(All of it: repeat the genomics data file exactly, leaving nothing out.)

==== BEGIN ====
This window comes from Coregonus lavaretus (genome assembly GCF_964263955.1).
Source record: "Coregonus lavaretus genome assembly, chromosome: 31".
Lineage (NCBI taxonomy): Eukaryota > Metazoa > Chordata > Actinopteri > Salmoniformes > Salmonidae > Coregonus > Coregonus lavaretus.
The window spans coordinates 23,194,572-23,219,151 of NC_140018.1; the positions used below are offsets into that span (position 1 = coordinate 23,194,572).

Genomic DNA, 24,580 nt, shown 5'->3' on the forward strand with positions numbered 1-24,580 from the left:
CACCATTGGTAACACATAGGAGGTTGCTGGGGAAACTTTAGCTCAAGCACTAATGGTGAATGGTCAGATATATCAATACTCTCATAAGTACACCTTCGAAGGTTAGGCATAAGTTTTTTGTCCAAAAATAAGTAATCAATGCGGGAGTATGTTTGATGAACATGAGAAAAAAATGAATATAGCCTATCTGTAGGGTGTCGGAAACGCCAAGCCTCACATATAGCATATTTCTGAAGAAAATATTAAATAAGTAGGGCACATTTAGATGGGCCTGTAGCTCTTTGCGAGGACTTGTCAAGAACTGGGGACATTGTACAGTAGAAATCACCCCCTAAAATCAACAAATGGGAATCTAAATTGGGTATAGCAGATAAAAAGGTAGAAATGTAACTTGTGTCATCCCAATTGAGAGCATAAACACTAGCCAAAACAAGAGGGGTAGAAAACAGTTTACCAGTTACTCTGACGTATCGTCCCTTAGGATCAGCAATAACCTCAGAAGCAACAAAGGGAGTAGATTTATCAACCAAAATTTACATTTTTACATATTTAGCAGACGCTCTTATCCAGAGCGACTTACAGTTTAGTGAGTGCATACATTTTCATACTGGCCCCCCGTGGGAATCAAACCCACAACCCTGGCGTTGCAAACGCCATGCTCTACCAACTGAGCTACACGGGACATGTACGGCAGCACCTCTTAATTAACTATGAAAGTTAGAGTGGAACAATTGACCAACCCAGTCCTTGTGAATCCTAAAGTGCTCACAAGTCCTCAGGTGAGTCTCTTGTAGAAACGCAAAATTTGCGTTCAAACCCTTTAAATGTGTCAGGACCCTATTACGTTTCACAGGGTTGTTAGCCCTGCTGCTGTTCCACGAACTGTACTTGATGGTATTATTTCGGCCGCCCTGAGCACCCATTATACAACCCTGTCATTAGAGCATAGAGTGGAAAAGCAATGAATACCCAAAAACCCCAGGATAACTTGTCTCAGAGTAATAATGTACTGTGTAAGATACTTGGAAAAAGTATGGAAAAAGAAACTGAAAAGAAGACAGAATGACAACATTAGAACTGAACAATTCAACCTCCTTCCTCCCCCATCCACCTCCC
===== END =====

This window comes from Coregonus lavaretus (genome assembly GCF_964263955.1).
Source record: "Coregonus lavaretus genome assembly, chromosome: 31".
Lineage (NCBI taxonomy): Eukaryota > Metazoa > Chordata > Actinopteri > Salmoniformes > Salmonidae > Coregonus > Coregonus lavaretus.
The window spans coordinates 23,194,572-23,219,151 of NC_140018.1; the positions used below are offsets into that span (position 1 = coordinate 23,194,572).

Genomic DNA, 24,580 nt, shown 5'->3' on the forward strand with positions numbered 1-24,580 from the left:
CACCATTGGTAACACATAGGAGGTTGCTGGGGAAACTTTAGCTCAAGCACTAATGGTGAATGGTCAGATATATCAATACTCTCATAAGTACACCTTCGAAGGTTAGGCATAAGTTTTTTGTCCAAAAATAAGTAATCAATGCGGGAGTATGTTTGATGAACATGAGAAAAAAATGAATATAGCCTATCTGTAGGGTGTCGGAAACGCCAAGCCTCACATATAGCATATTTCTGAAGAAAATATTAAATAAGTAGGGCACATTTAGATGGGCCTGTAGCTCTTTGCGAGGACTTGTCAAGAACTGGGGACATTGTACAGTAGAAATCACCCCCTAAAATCAACAAATGGGAATCTAAATTGGGTATAGCAGATAAAAAGGTAGAAATGTAACTTGTGTCATCCCAATTGAGAGCATAAACACTAGCCAAAACAAGAGGGGTAGAAAACAGTTTACCAGTTACTCTGACGTATCGTCCCTTAGGATCAGCAATAACCTCAGAAGCAACAAAGGGAGTAGATTTATCAACCAAAATTTACATTTTTACATATTTAGCAGACGCTCTTATCCAGAGCGACTTACAGTTTAGTGAGTGCATACATTTTCATACTGGCCCCCCGTGGGAATCAAACCCACAACCCTGGCGTTGCAAACGCCATGCTCTACCAACTGAGCTACACGGGACATGTACGGCAGCACCTCTTAATTAACTATGAAAGTTAGAGTGGAACAATTGACCAACCCAGTCCTTGTGAATCCTAAAGTGCTCACAAGTCCTCAGGTGAGTCTCTTGTAGAAACGCAAAATTTGCGTTCAAACCCTTTAAATGTGTCAGGACCCTATTACGTTTCACAGGGTTGTTAGCCCTGCTGCTGTTCCACGAACTGTACTTGATGGTATTATTTCGGCCGCCCTGAGCACCCATTATACAACCCTGTCATTAGAGCATAGAGTGGAAAAGCAATGAATACCCAAAAACCCCAGGATAACTTGTCTCAGAGTAATAATGTACTGTGTAAGATACTTGGAAAAAGTATGGAAAAAGAAACTGAAAAGAAGACAGAATGACAACATTAGAACTGAACAATTCAACCTCCTTCCTCCCCCATCCACCTCCC